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Do stronger international institutions necessarily mean a weaker United States?

Question submitted by Aisling L, January 6, 2014

Answered by: Stewart M. Patrick, Senior Fellow and Director of the International Institutions and Global Governance Program

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International institutions provide a platform for promoting, formalizing, and enforcing rules, norms, and regimes that regulate state behavior. As a leader in many of these fora, the United States is well positioned to promote its national interests through multilateral partnerships. Multilateral consensus is uniquely capable of legitimizing U.S. action and spreading burdens of leadership.

For example, the United Nations Security Council has played an important role in establishing sanctions on the Iranian nuclear program and harmonizing international policy on terrorist financing. Likewise, multilateral economic institutions—from the Group of Twenty to the World Bank, the International Monetary Fund, and World Trade Organization—advance important U.S. goals like fostering international financial stability, promoting global development, and resolving commercial disputes.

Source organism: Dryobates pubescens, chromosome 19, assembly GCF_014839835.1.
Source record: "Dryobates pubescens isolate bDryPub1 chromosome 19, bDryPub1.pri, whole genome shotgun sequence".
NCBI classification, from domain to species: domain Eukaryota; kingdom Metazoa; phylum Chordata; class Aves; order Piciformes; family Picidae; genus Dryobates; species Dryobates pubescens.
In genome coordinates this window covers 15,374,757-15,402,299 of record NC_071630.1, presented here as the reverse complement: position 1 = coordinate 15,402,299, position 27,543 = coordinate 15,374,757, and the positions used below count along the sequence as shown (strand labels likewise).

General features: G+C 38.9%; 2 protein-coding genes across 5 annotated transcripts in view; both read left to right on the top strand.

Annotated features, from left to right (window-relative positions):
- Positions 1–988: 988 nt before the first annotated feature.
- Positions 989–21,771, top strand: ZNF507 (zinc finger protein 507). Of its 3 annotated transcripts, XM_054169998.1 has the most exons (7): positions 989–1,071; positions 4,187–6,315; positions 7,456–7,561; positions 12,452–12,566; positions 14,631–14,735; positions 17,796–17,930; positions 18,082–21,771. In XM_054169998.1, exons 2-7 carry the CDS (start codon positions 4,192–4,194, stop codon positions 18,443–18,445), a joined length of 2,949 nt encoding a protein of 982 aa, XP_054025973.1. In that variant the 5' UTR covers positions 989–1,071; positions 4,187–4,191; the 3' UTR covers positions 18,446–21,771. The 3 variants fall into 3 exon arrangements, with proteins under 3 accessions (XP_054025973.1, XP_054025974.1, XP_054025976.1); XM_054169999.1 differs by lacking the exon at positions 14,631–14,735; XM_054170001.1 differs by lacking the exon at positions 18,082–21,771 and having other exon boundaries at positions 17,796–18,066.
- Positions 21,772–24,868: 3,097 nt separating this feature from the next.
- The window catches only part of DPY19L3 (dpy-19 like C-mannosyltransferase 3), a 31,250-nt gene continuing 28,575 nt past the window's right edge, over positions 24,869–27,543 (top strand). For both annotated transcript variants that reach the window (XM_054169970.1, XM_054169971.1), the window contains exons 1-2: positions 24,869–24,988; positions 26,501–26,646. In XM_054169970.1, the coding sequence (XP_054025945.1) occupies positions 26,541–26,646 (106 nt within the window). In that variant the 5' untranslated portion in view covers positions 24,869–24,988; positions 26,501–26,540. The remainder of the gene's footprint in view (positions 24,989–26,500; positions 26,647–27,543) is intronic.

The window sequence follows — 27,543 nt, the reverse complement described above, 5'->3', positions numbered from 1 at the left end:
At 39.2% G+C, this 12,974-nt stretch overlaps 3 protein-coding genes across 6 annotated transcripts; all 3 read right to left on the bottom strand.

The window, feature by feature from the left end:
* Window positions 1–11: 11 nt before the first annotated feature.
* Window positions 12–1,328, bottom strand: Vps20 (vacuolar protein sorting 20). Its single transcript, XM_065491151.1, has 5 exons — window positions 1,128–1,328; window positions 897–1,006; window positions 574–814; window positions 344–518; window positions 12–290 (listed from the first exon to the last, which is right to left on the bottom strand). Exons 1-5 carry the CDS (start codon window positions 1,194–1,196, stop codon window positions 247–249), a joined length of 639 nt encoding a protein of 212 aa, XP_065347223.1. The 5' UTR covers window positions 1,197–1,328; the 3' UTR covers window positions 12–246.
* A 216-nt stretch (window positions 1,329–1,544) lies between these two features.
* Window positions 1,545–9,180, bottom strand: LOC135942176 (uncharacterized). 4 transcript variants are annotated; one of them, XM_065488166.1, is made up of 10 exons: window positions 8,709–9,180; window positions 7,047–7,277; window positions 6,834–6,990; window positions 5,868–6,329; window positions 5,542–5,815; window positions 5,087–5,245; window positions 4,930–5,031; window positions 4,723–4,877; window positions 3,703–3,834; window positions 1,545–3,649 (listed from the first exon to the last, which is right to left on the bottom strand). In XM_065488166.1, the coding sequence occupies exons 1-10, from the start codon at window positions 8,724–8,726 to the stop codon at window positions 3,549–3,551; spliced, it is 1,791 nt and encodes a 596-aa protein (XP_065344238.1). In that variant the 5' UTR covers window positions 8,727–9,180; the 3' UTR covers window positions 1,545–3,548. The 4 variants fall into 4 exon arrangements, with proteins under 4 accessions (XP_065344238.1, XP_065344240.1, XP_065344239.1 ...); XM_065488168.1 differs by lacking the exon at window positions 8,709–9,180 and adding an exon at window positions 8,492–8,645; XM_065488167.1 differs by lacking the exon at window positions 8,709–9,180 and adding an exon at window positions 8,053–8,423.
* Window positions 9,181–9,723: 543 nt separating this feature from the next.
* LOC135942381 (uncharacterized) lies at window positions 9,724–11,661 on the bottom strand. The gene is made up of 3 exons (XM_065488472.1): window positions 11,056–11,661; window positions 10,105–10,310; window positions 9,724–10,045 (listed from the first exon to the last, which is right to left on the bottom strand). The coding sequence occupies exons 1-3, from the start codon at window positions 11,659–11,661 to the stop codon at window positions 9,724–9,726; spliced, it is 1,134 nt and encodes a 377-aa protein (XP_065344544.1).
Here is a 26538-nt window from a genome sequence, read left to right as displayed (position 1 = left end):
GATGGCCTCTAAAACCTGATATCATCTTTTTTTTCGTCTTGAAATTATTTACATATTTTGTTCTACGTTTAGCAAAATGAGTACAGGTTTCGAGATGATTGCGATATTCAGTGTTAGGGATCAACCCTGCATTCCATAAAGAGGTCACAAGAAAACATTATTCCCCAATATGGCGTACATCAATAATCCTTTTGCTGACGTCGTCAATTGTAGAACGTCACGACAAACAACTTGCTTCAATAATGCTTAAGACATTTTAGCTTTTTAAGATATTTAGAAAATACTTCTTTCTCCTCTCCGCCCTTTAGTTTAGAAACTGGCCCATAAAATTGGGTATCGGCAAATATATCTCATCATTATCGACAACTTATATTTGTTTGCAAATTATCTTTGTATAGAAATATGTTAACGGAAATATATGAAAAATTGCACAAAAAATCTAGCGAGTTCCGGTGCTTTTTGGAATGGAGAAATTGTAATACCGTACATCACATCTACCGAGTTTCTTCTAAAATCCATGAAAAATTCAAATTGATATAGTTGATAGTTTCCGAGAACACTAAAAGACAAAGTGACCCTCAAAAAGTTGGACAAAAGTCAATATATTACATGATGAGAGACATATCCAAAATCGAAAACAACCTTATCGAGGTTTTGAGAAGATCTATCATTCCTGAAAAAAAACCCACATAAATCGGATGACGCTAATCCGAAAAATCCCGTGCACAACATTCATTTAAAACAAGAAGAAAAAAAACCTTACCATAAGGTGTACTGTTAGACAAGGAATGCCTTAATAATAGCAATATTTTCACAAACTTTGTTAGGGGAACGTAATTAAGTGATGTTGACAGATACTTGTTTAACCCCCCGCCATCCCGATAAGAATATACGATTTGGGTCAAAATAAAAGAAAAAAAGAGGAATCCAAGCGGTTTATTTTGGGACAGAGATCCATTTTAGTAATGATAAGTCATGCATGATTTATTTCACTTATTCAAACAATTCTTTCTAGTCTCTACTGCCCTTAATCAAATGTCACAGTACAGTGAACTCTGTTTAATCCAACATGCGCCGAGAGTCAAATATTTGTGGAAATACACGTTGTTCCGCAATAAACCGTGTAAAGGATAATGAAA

A similar logic applies to regional organizations such as the African Union, European Union, Association of Southeast Asian Nations, and Organization of American States. In many cases, these regimes' strategic interests are aligned with the United States—whether in improving counterterrorism efforts in the Sahel or checking China's exaggerated claims to sovereignty in the South China Sea. Furthermore, if regional bodies strengthen to the point where they can act—either independently or with modest U.S. assistance—to prevent and respond to conflicts within their regions, the United States will be spared from burdensome new commitments in a time when its resources are already under significant stress.

International institutions need not dilute U.S. power. In fact, if used strategically, they could prove essential in the effort to protect and amplify it in a dramatically changing world.